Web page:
When I was a little girl, I wanted to be a princess, an actress, and a firewoman. For most, growing up means losing the “and” (and the dreams of doing something so far-fetched, by which I mean me becoming a firewoman). Indeed, for many of my lawyer friends, particularly those in Biglaw, you become “a lawyer,” no “and.” Billing hours overtakes your life. If you are lucky, you become a lawyer AND someone who sleeps occasionally (on a huge pile of money).
I recently met a small-firm lawyer who embraced the “and.” Whether it is unique to the small firms where she has practiced or is true of many small-firm lawyers, Cheryl “Cheri” Richards reminded me of something I had forgotten about lawyers: they can be interesting and multidimensional….
Most lawyers suffer through at least a few years in Biglaw before deciding to find greener pastures, expensive education be damned. It is the rare few who abandon their legal careers before they even start.
While wannabe lawyers across the country are hunkered down this week in the torture session rite of passage that is the bar exam, one recent law grad is opting for a different kind of beat down. Gretchen Kittelberger, a 2011 graduate of UVA Law School, is foregoing the July bar exam in order to compete in the 2011 Reebok CrossFit Games and vie for the title of Fittest Woman on Earth.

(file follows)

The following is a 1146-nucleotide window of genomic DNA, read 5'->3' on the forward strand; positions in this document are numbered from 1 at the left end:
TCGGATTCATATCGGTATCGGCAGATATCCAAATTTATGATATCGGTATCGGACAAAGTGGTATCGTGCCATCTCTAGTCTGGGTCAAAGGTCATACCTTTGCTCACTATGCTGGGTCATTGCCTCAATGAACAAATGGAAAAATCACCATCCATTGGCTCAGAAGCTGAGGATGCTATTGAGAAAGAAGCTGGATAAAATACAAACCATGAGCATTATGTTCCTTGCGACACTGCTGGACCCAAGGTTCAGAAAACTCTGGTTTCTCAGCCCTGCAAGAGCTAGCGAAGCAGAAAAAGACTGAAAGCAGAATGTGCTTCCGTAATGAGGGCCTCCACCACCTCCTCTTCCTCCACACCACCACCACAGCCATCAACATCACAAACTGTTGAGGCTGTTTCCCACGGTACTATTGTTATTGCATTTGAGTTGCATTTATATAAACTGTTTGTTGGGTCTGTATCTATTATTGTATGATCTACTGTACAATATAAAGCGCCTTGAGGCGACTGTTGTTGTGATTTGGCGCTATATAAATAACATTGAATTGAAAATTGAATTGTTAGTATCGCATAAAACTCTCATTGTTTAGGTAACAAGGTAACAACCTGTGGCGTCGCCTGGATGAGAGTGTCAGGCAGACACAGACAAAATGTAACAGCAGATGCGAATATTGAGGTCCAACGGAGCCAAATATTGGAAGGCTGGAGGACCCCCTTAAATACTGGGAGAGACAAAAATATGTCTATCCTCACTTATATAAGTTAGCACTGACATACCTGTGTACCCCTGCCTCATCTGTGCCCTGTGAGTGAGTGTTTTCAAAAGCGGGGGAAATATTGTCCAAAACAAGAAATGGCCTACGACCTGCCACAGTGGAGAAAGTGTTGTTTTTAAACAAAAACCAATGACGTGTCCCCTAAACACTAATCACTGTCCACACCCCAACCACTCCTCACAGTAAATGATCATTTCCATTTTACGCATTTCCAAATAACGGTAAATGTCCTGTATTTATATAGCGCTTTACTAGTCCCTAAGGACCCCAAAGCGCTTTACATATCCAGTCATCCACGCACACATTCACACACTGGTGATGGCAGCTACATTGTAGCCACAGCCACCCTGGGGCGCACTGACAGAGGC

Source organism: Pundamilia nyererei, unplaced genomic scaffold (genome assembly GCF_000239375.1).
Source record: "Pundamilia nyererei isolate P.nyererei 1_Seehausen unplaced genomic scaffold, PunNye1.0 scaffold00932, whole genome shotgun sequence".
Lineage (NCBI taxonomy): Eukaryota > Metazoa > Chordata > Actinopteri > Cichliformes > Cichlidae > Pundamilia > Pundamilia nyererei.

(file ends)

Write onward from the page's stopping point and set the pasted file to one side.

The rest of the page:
After placing second at the 2011 Mid Atlantic Regional during her final semester of law school, Gretchen is headed to Carson, California, to compete against freakishly-in-shape people from around the world.
The CrossFit Finals, held July 29-31, are grueling enough that they make sitting for the bar exam almost seem like fun…
If you are lawyer who is looking for a career change, you really might want to give blogging a try. You won’t make as much money as you would in a Biglaw job. You probably won’t make as much as you would working for a well-respected small law firm.
But money isn’t everything. Take it from me. Or Lat. Or Staci. For instance, right now I’m sitting in my backyard, my dog is curled up by my feet, and I have a fresh pot of coffee. Once I turn the ringer off on my phone (so I can’t hear my creditorscalling), it’s a pretty good life. Beat that with a stick.
And it is with that in mind that we welcome another former lawyer to the Breaking Media fold. Check below to meet the new writer for our sister site, Dealbreaker…
Are you a recent law school graduate searching for a job in a down economy? Do you hope to find a nontraditional position in the Great Midwest? Do you have an unconditional love for breakfast foods? If so, you need look no further, because Indiana University School of Law – Indianapolis may be able to assist you with all of your employment needs.